The depression began to return after six weeks. She would have liked to get the treatment again, but by then, the University of Wisconsin-Madison had offered Raison a more attractive professorship. He cancelled his five other registered clinical trials on hyperthermia and headed north.
Many scientists greeted Raison’s study, published in JAMA Psychiatry in May, with deep skepticism.
Some said the placebo effect could still be at play, despite Raison’s elaborate efforts to fake out his patients. Only 71 percent of the group who got the fake heat treatment believed it was real, while 93 percent of those who got the real thing believed it.
Others were suspicious about how well the treatment seemed to be working. In particular, they found the effect size that Raison reported — a figure that allows scientists to compare results across different kinds of studies — to be unbelievably high.
“If this is the real effect size, this would be more effective than any other treatment in the whole of psychiatry, and I think that’s rather unlikely,” said University College London neuroscientist Jonathan Roiser.
Raison agreed that the effect size was inflated but blamed that on peer reviewers’ suggestion that he use a particular statistical model when analyzing his data.
Most psychiatrists can agree that there is a problem with current methods for treating depression. “People are eager — they’re desperate — to find something that helps,” said Eiko Fried, a psychology research fellow at the University of Amsterdam.
But to Fried, the goal of depression research is to provide relief for those desperate patients — and he wonders how such tiny studies could help.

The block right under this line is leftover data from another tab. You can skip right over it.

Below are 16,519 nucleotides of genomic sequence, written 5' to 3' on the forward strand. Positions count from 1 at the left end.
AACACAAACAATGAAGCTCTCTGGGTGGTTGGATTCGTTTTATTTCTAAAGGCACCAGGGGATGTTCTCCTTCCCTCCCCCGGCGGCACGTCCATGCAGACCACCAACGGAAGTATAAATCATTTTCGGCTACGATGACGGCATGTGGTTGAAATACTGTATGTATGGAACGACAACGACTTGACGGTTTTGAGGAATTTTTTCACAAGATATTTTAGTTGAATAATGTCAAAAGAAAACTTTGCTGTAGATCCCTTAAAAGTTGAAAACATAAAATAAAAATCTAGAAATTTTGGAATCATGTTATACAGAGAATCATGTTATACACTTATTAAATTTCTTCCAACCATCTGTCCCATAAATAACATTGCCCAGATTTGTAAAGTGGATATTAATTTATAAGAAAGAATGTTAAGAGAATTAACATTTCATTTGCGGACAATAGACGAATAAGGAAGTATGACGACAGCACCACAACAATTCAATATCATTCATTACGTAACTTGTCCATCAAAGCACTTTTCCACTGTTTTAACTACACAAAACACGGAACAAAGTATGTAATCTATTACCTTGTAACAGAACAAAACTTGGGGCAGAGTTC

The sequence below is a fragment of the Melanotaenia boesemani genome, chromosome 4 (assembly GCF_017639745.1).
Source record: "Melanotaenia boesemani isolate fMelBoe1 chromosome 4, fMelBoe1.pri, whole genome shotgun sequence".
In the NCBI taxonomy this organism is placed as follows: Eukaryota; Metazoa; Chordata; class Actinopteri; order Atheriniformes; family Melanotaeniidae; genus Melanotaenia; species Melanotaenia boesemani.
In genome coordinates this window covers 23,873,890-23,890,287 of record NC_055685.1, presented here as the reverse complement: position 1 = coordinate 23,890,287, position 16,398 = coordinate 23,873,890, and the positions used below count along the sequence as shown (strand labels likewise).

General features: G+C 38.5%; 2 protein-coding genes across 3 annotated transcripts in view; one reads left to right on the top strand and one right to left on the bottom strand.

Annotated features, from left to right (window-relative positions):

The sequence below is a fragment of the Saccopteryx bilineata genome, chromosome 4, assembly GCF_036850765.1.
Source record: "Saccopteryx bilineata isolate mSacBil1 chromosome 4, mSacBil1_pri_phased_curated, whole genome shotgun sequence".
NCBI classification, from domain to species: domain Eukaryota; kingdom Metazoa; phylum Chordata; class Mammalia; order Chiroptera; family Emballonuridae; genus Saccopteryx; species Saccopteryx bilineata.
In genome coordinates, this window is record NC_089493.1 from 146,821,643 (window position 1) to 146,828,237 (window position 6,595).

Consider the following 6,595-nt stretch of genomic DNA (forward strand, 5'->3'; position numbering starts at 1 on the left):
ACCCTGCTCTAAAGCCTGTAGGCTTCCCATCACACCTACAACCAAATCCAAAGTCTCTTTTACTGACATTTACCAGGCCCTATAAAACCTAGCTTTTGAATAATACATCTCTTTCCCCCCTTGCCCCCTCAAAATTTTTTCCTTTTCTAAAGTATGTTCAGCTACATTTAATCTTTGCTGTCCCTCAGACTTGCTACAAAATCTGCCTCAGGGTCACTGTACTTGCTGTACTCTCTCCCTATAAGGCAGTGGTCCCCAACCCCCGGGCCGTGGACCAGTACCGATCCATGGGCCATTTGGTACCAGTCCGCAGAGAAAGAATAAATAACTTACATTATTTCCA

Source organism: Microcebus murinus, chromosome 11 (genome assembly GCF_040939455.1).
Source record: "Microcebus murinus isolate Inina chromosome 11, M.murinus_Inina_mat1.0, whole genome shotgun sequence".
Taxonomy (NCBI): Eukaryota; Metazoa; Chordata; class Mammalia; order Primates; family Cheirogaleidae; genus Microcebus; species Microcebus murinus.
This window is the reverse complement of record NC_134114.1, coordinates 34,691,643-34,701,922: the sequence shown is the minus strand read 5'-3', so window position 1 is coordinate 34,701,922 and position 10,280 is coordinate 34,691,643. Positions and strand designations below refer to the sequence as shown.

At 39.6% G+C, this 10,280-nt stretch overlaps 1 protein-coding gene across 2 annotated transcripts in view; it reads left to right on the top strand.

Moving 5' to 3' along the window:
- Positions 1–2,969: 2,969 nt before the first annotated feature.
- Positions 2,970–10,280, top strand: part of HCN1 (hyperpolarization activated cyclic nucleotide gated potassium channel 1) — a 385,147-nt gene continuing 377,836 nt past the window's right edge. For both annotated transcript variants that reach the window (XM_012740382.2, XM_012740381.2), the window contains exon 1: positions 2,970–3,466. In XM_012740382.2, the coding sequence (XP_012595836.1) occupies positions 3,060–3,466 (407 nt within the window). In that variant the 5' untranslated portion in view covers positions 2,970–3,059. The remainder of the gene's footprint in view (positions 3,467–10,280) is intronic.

“It’s a highly implausible result. That said, if it’s replicated in a larger sample, it would be a very exciting result,” said Dr. Jonathan Alpert, the head of depression research at Massachusetts General Hospital.
Raison isn’t giving up on heat as a possible treatment for some patients.
He has other studies in mind and has been negotiating the internal review board at UW-Madison to get them approved. He’s also busy approaching other private donors. In the meantime, his hyperthermia machine sits unplugged in a hallway of labs at the university’s School of Pharmacy.
Sometimes, Raison sounds exasperated. But as he stood by the fever machine recently, he talked of sweat lodges, meditating monks, and the euphoria felt after hot yoga.
And he talked of his own experience in the fever machine. As the infrared lights heated up the tent, he remembers his mind popping with new directions for research. His ideas were coming, quite literally, at a feverish pace.
“It’s very mysterious,” he said, “this inflammation having not just antidepressant effects, but almost cosmic effects. But that’s unknown territory.”